The question is how Africa can return to the previous sustainable and circular operations that favoured both the environment and economic growth. Some of the actions being taken to promote sustainability and circularity include: local and ethical sourcing, use of traditional craftsmanship and techniques as opposed to the Textile Wet Processing methods, made to measure clothing, use of regenerative fibres, upcycling & recycling and the use of modern digital technology. 

An infographic detailing the actions needed to foster sustainability and circularity in the African fashion sector

                                                                                                                                   Icons from Icon8

Realising this urgent need, some companies have prioritised these actions in their operations. One of such companies is NKWO, a fashion brand that deploys ethical production methods such as hand dyeing, weaving, beading, repurposing and reconstructing in its production processes.  Another company worthy of note is Quazi Designs in Eswatini, Southern Africa.  Quazi Design uses 100% recycled paper to make its products, which includes jewellery, handmade paper masks for wall art.  Similarly, Shekudo, a Nigerian-based shoe and accessories brand, hires local artisans to carve the wooden heels of its shoes and uses the traditional method of weaving to create its base fabrics for production.

An African woman holding a leather bag with flower embroideries.

                                                                                                                        Photo By Godisable Jacob

In addition to these companies, there are notable recycling companies such as Sofrip Textile Recycling, a Tunisian recycling company, with over 25 years of experience in the fashion industry, undergoing the processes of sourcing, sorting, cutting and recycling. Another exemplary recycling company is Clothes To Good, which has recycled 580 tons of clothes and helped 200,000 people to recycle their clothes, aiding both consumers and corporations engage in sustainable actions and influencing positive consumer behaviour. In Uganda, there is Africa Collect Textiles, which operates in the circular economy with the redirection and reuse of used textiles and footwear from landfills. Consequently, 70,737 kg of textiles have been collected and 353 tonnes of CO2 has been saved.

These case studies in Africa, show the growing acceptance of sustainability and circularity practices in its booming fashion industry, thereby ensuring a net positive contribution to the global fashion industry, society and the environment at large .

Current Actions To Encourage Circularity and Sustainability in Fashion Business

To encourage continuous efforts in the areas of circularity and sustainability, there have been concerted efforts by the government and private sector. Across Africa, various governments have taken steps in the funding, legislation and improvement of local production capacity. Take for instance, the National Industrial Revolution Plan established by the Nigerian government, which was created to address challenges that fashionpreneurs face from cotton production to fashion design. The Angolan government has also partnered with the government of Japan to improve its local production capacity; one of such projects being the rehabilitation of a textile factory to produce knitwear and denim products. Similarly, the Rwandan government implemented a gradual phase-out of the imports of second-hand clothes, directing policy support towards developing its local manufacturing capacity and improving the local fashion market.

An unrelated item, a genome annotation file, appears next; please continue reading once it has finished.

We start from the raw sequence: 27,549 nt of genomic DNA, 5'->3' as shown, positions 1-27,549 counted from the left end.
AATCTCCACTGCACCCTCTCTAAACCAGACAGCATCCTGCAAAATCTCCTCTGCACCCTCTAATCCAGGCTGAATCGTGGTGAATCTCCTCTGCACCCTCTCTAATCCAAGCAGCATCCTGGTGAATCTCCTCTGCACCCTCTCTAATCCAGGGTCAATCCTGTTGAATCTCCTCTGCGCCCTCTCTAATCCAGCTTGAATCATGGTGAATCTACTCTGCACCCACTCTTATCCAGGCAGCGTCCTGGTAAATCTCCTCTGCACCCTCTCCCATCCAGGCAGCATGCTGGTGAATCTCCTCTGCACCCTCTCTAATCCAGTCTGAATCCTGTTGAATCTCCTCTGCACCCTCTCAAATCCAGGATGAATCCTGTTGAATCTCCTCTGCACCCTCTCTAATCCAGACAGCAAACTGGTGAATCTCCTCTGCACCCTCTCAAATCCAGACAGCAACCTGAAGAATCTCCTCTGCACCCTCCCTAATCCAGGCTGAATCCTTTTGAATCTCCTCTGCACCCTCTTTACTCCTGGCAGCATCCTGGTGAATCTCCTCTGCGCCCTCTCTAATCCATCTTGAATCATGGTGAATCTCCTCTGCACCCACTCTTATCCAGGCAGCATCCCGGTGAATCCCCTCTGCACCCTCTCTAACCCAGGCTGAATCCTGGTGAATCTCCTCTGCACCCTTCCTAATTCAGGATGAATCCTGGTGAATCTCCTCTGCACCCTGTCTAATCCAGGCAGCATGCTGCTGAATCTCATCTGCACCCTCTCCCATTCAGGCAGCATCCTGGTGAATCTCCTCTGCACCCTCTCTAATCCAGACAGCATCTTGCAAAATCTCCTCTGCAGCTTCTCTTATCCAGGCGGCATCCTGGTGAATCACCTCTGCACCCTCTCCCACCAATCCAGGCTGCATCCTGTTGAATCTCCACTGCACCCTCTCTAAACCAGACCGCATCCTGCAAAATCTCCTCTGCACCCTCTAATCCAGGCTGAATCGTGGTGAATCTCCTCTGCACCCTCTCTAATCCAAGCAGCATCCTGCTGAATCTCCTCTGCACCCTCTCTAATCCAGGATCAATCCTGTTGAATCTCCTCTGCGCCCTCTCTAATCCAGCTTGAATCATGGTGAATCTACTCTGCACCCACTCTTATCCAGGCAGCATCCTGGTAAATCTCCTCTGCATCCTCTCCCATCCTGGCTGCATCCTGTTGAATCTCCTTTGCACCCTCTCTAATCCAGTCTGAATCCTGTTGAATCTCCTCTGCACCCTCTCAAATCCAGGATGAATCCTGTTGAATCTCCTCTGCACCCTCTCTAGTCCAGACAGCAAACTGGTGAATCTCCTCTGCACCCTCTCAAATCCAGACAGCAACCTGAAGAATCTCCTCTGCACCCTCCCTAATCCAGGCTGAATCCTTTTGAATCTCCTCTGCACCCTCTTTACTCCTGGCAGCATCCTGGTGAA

Within the private sector, there is growing support for the fashion industry and sustainable practices. Kenya’s Equity Bank provided 40 fashion designers with access to financing via a KShs 100 million seed fund. The aim of this fund was to support the country’s fashion value chain, spinning and fabric trade. The Ethical Fashion Initiative in Nairobi, runs an accelerator mentorship program for African fashion brands that practise sustainable sourcing and minimal chemical treatment for materials. Additionally, The African Development Bank through Eyecity Limited and IMPACT Lab has implemented the Fashionomics Africa Incubator Program that has trained over 2000 fashion entrepreneurs from over 50 African countries in sustainability and circularity concepts (economics, social and environmental),covering topics such as:Eco-innovation Approach, Sustainability Hotspots, Life Cycle Inventory.

As we examine the intricacies and challenges that define Africa's fashion industry today, it's clear that the road to sustainability and circularity is neither linear nor one-sided. It is a collective tapestry woven from threads of innovation, resilience, and a profound respect for both our cultural heritage and the planet we inhabit. The most compelling element is not only the progress that has been made, but the untapped potential that lies ahead.

Every piece of fabric dyed with ethical sourcing, every garment sewn by skilled local artisans, and every policy that shifts us closer to an eco-conscious Africa, is a stepping stone toward an industry that could very well redefine global standards for sustainability. We are on the cusp of a transformative era where Africa does not just follow the global conversation on sustainable fashion, but leads it.

So as we anticipate more dialogue and follow through with actionable steps on this pressing subject.  Let us commit to being the architects of that future. After all, sustainability is more than a trend; it's an imperative. And in Africa, it's the legacy we must choose to weave for the generations that follow.